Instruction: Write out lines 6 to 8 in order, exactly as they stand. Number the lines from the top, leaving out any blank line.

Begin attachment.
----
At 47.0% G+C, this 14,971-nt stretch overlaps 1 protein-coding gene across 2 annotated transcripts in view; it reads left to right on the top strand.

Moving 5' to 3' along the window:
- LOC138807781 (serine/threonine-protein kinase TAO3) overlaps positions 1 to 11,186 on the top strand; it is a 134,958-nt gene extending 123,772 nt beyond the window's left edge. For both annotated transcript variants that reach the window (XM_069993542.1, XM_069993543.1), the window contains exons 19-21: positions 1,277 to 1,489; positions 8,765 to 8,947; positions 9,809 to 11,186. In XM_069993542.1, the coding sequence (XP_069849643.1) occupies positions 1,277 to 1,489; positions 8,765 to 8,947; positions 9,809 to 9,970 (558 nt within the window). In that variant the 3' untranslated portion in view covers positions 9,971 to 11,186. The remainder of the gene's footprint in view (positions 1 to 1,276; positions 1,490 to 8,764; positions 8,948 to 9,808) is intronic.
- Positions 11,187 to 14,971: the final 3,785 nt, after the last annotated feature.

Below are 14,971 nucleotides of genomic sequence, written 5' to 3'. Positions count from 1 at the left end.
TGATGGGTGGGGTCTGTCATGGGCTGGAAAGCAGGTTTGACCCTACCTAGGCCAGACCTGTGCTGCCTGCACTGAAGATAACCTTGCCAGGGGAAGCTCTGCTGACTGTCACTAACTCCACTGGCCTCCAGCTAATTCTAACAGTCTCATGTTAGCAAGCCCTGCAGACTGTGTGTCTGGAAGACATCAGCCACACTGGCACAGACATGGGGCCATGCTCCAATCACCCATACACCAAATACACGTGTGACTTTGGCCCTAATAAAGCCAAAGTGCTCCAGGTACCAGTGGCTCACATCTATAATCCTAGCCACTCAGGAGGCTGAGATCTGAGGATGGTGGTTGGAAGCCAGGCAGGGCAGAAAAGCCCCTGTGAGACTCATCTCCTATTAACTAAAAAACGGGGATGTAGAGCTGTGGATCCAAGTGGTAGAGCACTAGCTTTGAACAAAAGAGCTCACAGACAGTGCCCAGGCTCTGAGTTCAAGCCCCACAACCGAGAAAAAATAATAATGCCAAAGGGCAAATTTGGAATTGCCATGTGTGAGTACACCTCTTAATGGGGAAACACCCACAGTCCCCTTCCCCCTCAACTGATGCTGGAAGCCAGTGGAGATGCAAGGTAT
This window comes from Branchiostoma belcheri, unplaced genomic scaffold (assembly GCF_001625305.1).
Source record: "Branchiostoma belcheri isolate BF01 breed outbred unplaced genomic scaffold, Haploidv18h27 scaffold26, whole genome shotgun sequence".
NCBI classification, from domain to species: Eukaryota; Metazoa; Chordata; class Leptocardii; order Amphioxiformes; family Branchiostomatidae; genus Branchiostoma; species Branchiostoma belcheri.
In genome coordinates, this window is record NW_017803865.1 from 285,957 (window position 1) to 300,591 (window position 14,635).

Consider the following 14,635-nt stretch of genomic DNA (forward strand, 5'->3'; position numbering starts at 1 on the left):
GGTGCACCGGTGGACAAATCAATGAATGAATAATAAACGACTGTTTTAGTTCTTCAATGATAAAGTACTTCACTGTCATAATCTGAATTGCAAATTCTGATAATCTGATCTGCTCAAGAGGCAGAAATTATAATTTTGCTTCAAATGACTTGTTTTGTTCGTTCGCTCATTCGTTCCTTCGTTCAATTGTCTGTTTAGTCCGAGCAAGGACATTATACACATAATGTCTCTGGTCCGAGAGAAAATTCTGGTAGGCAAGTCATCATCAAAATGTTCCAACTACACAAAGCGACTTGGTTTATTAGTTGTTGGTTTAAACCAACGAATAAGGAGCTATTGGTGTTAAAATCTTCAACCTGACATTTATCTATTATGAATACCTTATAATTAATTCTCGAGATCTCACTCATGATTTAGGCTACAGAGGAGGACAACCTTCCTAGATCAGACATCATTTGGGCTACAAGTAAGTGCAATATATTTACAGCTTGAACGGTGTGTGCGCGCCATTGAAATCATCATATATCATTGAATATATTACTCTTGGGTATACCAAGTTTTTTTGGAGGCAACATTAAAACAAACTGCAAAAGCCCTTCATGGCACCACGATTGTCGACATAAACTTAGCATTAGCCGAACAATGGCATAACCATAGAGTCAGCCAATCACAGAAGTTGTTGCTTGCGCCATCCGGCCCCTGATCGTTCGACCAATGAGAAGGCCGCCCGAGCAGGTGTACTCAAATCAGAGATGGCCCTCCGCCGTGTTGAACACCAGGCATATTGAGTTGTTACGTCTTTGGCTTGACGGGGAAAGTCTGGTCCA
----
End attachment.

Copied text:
TGATGGGTGGGGTCTGTCATGGGCTGGAAAGCAGGTTTGACCCTACCTAGGCCAGACCTGTGCTGCCTGCACTGAAGATAACCTTGCCAGGGGAAGCTCTGCTGACTGTCACTAACTCCACTGGCCTCCAGCTAATTCTAACAGTCTCATGTTAGCAAGCCCTGCAGACTGTGTGTCTGGAAGACATCAGCCACACTGGCACAGACATGGGGCCATGCTCCAATCACCCATACACCAAATACACGTGTGACTTTGGCCCTAATAAAGCCAAAGTGCTCCAGGTACCAGTGGCTCACATCTATAATCCTAGCCACTCAGGAGGCTGAGATCTGAGGATGGTGGTTGGAAGCCAGGCAGGGCAGAAAAGCCCCTGTGAGACTCATCTCCTATTAACTAAAAAACGGGGATGTAGAGCTGTGGATCCAAGTGGTAGAGCACTAGCTTTGAACAAAAGAGCTCACAGACAGTGCCCAGGCTCTGAGTTCAAGCCCCACAACCGAGAAAAAATAATAATGCCAAAGGGCAAATTTGGAATTGCCATGTGTGAGTACACCTCTTAATGGGGAAACACCCACAGTCCCCTTCCCCCTCAACTGATGCTGGAAGCCAGTGGAGATGCAAGGTAT
This window comes from Branchiostoma belcheri, unplaced genomic scaffold (assembly GCF_001625305.1).
Source record: "Branchiostoma belcheri isolate BF01 breed outbred unplaced genomic scaffold, Haploidv18h27 scaffold26, whole genome shotgun sequence".